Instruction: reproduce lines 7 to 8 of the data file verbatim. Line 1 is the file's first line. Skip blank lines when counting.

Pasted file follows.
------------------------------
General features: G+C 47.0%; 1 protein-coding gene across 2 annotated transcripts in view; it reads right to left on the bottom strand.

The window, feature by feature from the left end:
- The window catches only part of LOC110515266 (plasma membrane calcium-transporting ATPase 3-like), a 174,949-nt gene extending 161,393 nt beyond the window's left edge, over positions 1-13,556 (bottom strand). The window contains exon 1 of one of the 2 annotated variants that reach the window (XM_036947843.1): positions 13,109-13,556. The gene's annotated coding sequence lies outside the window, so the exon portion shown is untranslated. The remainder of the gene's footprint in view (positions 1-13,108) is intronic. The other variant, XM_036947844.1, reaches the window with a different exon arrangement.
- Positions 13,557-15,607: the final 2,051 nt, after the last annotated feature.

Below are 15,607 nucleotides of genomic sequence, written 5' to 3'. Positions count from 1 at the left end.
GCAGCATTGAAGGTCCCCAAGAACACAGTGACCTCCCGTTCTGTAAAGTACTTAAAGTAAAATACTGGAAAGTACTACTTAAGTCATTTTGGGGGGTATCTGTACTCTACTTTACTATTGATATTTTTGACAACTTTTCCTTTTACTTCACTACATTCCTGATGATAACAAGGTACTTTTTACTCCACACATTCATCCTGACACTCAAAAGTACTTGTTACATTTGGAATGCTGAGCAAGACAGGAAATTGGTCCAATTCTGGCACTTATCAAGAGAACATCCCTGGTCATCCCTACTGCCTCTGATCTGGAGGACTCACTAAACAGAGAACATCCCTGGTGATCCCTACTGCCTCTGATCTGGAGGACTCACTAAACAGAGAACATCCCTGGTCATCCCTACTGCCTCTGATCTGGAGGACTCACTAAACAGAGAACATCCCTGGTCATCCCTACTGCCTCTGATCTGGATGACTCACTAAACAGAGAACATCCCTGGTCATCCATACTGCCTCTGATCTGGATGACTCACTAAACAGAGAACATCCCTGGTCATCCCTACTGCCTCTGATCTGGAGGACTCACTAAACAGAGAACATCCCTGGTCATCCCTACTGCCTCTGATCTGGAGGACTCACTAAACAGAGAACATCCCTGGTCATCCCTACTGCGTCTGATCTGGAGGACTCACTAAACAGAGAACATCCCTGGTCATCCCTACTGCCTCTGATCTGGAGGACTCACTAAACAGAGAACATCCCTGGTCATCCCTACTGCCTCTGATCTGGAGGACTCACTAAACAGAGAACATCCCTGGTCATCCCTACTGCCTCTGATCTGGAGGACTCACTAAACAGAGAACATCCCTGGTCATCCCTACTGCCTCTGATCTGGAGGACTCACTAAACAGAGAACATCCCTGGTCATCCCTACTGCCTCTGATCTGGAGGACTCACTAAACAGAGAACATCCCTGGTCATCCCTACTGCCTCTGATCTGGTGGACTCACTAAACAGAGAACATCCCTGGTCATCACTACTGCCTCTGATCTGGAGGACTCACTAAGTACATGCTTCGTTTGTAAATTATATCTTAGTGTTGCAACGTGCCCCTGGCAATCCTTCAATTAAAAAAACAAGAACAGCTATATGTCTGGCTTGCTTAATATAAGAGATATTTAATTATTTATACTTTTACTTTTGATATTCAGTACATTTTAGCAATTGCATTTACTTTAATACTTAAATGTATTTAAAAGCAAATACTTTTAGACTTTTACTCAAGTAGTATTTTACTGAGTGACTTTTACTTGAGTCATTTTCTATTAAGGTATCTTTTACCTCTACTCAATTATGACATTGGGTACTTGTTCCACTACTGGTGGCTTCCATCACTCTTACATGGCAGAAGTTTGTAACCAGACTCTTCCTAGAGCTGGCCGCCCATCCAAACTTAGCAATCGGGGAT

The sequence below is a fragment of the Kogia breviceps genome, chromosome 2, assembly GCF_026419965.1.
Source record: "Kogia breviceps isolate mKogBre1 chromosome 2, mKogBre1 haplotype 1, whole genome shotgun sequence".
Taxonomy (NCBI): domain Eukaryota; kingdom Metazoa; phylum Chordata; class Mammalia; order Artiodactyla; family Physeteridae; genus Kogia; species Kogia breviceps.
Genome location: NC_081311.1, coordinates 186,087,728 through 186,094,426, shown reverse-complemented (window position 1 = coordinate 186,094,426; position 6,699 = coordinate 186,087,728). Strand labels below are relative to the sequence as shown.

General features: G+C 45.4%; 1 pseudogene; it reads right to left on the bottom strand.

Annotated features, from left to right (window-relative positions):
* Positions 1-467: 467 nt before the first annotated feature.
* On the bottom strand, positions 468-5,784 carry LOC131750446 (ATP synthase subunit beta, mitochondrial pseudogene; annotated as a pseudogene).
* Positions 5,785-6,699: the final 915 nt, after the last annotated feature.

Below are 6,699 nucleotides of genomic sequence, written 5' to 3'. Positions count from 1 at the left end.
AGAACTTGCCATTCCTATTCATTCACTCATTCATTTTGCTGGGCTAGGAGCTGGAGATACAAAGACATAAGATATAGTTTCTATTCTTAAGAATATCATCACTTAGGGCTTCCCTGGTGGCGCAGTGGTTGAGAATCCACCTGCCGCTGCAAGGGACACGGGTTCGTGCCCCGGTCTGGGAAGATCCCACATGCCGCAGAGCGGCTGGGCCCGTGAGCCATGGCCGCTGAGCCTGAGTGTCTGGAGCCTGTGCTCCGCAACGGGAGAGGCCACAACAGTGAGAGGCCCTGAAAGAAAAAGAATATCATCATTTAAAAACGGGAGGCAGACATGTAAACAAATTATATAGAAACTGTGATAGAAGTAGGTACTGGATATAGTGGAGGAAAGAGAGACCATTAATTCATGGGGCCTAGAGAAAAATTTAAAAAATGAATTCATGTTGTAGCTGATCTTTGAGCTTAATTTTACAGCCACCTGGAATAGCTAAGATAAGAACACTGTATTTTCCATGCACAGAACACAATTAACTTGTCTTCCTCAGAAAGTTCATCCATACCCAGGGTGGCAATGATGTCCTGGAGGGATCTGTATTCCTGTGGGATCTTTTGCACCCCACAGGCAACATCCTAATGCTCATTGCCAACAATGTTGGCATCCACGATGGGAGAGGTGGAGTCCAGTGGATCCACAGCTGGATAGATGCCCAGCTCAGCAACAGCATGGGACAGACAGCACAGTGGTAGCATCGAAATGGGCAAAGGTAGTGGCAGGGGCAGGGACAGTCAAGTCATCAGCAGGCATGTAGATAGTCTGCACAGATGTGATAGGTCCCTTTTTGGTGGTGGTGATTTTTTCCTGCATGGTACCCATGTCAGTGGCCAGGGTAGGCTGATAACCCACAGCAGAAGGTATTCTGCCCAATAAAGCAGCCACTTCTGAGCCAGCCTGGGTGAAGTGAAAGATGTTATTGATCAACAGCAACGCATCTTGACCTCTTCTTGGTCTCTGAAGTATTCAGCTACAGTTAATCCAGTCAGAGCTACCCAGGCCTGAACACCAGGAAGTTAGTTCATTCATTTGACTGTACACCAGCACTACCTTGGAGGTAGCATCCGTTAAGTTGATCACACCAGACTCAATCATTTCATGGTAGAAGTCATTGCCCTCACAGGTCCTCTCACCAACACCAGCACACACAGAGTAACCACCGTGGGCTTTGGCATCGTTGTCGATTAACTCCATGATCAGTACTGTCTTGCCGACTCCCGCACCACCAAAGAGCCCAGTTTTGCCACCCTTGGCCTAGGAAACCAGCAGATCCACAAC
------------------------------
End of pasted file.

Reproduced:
The sequence below is a fragment of the Kogia breviceps genome, chromosome 2, assembly GCF_026419965.1.
Source record: "Kogia breviceps isolate mKogBre1 chromosome 2, mKogBre1 haplotype 1, whole genome shotgun sequence".